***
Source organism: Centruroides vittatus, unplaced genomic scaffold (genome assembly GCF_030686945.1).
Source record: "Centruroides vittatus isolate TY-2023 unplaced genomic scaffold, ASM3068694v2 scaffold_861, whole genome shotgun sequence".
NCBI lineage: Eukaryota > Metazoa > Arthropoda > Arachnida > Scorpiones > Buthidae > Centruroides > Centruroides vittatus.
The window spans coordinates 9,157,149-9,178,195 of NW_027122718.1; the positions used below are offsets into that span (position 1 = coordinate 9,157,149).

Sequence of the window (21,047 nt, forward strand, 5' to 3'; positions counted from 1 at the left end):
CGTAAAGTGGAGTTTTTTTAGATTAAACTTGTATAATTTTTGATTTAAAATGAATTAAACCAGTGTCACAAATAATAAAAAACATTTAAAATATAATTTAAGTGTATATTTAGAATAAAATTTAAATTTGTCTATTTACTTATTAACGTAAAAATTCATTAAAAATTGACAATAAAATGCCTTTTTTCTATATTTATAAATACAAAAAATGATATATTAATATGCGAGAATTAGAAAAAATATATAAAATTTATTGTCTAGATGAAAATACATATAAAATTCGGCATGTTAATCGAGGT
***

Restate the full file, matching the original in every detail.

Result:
Source organism: Centruroides vittatus, unplaced genomic scaffold (genome assembly GCF_030686945.1).
Source record: "Centruroides vittatus isolate TY-2023 unplaced genomic scaffold, ASM3068694v2 scaffold_861, whole genome shotgun sequence".
NCBI lineage: Eukaryota > Metazoa > Arthropoda > Arachnida > Scorpiones > Buthidae > Centruroides > Centruroides vittatus.
The window spans coordinates 9,157,149-9,178,195 of NW_027122718.1; the positions used below are offsets into that span (position 1 = coordinate 9,157,149).

Sequence of the window (21,047 nt, forward strand, 5' to 3'; positions counted from 1 at the left end):
CGTAAAGTGGAGTTTTTTTAGATTAAACTTGTATAATTTTTGATTTAAAATGAATTAAACCAGTGTCACAAATAATAAAAAACATTTAAAATATAATTTAAGTGTATATTTAGAATAAAATTTAAATTTGTCTATTTACTTATTAACGTAAAAATTCATTAAAAATTGACAATAAAATGCCTTTTTTCTATATTTATAAATACAAAAAATGATATATTAATATGCGAGAATTAGAAAAAATATATAAAATTTATTGTCTAGATGAAAATACATATAAAATTCGGCATGTTAATCGAGGT